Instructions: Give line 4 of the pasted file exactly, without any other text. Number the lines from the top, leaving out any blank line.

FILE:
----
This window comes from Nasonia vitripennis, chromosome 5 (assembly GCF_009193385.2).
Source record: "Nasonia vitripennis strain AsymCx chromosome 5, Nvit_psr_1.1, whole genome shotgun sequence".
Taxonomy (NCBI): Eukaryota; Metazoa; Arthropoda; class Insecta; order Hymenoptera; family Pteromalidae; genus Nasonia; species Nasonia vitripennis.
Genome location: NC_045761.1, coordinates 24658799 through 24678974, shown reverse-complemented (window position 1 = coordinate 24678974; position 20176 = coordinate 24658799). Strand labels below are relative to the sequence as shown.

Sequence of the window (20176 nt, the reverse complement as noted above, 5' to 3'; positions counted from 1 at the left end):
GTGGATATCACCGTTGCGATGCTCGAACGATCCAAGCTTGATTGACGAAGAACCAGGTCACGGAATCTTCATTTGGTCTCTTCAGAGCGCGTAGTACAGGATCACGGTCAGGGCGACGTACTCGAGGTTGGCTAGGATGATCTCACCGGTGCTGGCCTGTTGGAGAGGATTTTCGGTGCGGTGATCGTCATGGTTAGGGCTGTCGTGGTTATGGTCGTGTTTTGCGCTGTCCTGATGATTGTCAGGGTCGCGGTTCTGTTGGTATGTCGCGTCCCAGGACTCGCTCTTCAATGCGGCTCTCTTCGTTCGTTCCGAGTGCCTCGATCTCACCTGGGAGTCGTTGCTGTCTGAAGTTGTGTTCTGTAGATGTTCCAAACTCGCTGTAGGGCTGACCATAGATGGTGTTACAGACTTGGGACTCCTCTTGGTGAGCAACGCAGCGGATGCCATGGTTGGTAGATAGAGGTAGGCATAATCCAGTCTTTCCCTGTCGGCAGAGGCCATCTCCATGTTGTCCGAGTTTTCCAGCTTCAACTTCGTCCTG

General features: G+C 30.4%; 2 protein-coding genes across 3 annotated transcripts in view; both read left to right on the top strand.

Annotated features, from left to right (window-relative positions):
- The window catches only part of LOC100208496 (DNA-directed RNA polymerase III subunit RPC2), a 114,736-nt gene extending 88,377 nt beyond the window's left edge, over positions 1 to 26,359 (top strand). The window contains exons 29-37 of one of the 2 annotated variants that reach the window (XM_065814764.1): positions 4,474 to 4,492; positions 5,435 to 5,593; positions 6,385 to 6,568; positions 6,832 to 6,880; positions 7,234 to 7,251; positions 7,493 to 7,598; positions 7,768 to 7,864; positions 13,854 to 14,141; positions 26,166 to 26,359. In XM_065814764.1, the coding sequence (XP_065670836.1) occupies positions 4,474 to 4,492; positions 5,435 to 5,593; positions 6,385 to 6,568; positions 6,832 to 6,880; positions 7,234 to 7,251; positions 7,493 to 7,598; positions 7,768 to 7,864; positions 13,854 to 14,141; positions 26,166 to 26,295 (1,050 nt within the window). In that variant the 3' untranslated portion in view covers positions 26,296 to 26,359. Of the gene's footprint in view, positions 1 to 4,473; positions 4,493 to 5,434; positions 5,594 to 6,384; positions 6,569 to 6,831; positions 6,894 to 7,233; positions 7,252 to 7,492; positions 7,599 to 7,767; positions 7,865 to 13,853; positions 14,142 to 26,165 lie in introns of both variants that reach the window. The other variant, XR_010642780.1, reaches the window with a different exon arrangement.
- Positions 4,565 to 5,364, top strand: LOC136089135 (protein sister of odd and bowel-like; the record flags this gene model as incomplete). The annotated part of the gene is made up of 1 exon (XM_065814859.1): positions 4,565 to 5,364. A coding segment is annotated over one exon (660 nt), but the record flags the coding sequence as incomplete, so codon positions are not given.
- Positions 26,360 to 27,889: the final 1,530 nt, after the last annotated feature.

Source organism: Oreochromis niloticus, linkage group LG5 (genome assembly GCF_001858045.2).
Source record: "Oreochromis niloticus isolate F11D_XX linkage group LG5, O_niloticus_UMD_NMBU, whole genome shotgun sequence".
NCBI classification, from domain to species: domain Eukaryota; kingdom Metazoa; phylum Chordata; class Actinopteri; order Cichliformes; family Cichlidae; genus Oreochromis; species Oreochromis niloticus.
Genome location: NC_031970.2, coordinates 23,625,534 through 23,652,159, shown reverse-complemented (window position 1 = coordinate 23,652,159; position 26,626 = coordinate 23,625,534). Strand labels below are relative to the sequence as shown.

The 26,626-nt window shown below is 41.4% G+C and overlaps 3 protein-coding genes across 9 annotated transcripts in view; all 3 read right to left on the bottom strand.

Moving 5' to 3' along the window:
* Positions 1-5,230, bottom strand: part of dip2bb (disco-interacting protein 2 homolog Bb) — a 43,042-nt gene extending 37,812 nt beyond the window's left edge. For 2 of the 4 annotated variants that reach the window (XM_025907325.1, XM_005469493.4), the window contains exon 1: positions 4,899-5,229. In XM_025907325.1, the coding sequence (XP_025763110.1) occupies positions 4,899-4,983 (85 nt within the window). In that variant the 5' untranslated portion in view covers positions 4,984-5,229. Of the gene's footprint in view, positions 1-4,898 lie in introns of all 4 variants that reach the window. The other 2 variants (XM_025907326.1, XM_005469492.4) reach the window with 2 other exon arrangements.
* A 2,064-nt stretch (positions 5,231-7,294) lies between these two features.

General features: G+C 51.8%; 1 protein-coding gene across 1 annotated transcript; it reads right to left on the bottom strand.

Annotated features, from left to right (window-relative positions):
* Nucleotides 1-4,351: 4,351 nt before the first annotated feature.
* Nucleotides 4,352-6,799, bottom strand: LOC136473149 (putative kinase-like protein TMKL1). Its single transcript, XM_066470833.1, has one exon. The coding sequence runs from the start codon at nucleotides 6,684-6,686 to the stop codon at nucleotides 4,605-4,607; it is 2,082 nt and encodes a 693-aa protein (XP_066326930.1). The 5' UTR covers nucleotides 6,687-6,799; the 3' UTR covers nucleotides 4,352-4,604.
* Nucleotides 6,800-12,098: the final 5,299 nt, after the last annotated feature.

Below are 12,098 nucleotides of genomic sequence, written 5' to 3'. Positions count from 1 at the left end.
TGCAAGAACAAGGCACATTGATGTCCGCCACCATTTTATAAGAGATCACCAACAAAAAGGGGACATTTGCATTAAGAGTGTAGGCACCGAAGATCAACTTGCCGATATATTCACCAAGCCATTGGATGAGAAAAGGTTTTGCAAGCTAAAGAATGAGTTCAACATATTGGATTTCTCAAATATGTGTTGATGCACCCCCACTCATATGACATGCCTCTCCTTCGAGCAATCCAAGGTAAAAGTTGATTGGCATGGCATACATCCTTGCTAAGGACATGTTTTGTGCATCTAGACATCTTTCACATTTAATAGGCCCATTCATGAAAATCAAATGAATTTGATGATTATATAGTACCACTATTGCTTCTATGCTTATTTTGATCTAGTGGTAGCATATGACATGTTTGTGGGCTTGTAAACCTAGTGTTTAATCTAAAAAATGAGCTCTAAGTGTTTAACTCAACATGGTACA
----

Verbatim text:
Genome location: NC_045761.1, coordinates 24658799 through 24678974, shown reverse-complemented (window position 1 = coordinate 24678974; position 20176 = coordinate 24658799). Strand labels below are relative to the sequence as shown.